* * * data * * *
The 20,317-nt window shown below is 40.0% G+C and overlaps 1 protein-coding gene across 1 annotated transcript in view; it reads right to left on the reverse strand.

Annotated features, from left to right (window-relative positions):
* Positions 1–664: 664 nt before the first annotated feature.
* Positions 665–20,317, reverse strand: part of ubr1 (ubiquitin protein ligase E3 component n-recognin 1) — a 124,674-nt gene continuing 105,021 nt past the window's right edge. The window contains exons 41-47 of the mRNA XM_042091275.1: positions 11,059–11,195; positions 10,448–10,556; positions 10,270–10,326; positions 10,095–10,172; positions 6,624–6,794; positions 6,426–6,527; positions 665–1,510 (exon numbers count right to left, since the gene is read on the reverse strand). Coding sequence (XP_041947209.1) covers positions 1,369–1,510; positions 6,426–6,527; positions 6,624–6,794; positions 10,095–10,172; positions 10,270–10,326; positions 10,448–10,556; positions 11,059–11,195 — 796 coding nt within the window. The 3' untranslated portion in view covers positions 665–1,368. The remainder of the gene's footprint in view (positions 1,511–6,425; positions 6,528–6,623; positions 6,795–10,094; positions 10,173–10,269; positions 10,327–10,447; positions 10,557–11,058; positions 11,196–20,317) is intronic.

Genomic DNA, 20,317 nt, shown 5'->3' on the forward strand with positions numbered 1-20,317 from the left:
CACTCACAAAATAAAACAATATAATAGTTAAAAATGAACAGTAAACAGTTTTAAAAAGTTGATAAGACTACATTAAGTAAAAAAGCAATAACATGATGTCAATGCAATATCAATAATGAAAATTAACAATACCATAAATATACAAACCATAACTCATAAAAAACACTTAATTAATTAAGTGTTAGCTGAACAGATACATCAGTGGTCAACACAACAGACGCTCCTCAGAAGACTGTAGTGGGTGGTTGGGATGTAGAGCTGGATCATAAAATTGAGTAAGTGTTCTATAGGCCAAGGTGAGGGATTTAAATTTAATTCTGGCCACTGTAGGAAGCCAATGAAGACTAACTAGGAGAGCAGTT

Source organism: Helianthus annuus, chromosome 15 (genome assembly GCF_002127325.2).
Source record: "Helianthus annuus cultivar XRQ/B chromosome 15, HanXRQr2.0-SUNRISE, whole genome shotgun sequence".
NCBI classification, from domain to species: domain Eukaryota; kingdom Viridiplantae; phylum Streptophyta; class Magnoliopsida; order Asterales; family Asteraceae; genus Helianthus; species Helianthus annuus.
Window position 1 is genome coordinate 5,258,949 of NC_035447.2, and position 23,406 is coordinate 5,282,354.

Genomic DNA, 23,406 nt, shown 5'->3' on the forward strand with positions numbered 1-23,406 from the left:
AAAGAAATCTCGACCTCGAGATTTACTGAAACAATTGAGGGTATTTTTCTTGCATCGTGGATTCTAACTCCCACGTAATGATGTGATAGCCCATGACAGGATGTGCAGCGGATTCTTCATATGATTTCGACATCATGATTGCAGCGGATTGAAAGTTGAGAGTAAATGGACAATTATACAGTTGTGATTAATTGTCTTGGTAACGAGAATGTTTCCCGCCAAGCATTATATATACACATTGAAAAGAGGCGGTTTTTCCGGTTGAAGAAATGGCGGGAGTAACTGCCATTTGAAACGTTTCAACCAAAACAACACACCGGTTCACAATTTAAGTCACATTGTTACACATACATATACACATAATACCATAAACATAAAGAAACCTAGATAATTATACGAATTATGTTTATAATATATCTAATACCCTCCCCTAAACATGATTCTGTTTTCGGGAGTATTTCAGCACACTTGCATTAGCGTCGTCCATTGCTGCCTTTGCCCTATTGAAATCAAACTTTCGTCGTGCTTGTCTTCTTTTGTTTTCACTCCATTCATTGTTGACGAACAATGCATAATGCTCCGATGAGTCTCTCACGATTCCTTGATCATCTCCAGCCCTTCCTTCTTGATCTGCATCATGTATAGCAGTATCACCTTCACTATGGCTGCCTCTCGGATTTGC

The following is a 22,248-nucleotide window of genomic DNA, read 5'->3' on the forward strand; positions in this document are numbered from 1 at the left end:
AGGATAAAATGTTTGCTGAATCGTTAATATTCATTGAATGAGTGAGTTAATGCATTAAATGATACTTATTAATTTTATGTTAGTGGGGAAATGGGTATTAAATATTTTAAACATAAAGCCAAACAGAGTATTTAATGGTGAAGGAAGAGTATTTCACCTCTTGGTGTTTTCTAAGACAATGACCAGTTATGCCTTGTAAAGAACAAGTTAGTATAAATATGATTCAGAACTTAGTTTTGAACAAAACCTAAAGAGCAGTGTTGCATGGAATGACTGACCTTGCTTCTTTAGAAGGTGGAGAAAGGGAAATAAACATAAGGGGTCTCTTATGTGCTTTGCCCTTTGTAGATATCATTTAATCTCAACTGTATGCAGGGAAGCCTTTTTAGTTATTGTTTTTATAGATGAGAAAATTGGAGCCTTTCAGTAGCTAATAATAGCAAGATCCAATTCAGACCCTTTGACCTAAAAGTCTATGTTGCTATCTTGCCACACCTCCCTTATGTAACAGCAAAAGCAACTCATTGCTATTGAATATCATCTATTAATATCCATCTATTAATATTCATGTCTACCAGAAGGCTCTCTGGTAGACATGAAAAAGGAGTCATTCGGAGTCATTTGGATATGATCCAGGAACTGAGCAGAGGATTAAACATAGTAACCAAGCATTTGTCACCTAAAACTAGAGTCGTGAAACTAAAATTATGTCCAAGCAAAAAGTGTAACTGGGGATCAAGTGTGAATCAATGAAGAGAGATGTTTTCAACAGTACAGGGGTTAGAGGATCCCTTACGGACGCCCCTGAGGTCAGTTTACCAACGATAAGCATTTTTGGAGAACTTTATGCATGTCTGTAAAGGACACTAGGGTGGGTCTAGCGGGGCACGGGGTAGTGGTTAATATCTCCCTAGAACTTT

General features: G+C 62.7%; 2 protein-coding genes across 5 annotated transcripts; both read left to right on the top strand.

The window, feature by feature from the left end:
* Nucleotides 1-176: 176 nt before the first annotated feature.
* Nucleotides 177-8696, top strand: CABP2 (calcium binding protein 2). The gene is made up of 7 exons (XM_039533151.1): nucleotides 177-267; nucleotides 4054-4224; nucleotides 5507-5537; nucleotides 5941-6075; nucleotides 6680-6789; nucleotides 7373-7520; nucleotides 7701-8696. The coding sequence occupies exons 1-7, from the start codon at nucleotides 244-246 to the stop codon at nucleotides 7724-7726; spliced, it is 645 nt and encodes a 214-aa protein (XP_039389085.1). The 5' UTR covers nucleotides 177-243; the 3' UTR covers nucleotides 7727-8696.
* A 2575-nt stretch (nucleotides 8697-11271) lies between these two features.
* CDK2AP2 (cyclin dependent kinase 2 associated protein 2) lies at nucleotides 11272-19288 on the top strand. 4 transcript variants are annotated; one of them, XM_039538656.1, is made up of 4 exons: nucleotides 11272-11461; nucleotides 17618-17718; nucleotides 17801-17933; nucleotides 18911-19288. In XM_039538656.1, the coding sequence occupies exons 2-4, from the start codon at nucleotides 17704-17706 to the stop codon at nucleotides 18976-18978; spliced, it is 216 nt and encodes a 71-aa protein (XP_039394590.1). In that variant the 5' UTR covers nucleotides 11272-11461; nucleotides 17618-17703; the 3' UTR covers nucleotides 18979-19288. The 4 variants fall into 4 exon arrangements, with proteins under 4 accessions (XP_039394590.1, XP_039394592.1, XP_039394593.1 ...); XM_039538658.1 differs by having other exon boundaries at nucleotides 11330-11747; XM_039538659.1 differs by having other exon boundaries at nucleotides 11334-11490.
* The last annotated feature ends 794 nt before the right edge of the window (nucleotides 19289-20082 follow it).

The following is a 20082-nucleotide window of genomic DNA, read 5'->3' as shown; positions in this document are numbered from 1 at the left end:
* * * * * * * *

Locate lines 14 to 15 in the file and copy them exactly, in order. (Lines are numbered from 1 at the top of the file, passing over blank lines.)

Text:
AGGATAAAATGTTTGCTGAATCGTTAATATTCATTGAATGAGTGAGTTAATGCATTAAATGATACTTATTAATTTTATGTTAGTGGGGAAATGGGTATTAAATATTTTAAACATAAAGCCAAACAGAGTATTTAATGGTGAAGGAAGAGTATTTCACCTCTTGGTGTTTTCTAAGACAATGACCAGTTATGCCTTGTAAAGAACAAGTTAGTATAAATATGATTCAGAACTTAGTTTTGAACAAAACCTAAAGAGCAGTGTTGCATGGAATGACTGACCTTGCTTCTTTAGAAGGTGGAGAAAGGGAAATAAACATAAGGGGTCTCTTATGTGCTTTGCCCTTTGTAGATATCATTTAATCTCAACTGTATGCAGGGAAGCCTTTTTAGTTATTGTTTTTATAGATGAGAAAATTGGAGCCTTTCAGTAGCTAATAATAGCAAGATCCAATTCAGACCCTTTGACCTAAAAGTCTATGTTGCTATCTTGCCACACCTCCCTTATGTAACAGCAAAAGCAACTCATTGCTATTGAATATCATCTATTAATATCCATCTATTAATATTCATGTCTACCAGAAGGCTCTCTGGTAGACATGAAAAAGGAGTCATTCGGAGTCATTTGGATATGATCCAGGAACTGAGCAGAGGATTAAACATAGTAACCAAGCATTTGTCACCTAAAACTAGAGTCGTGAAACTAAAATTATGTCCAAGCAAAAAGTGTAACTGGGGATCAAGTGTGAATCAATGAAGAGAGATGTTTTCAACAGTACAGGGGTTAGAGGATCCCTTACGGACGCCCCTGAGGTCAGTTTACCAACGATAAGCATTTTTGGAGAACTTTATGCATGTCTGTAAAGGACACTAGGGTGGGTCTAGCGGGGCACGGGGTAGTGGTTAATATCTCCCTAGAACTTT

General features: G+C 62.7%; 2 protein-coding genes across 5 annotated transcripts; both read left to right on the top strand.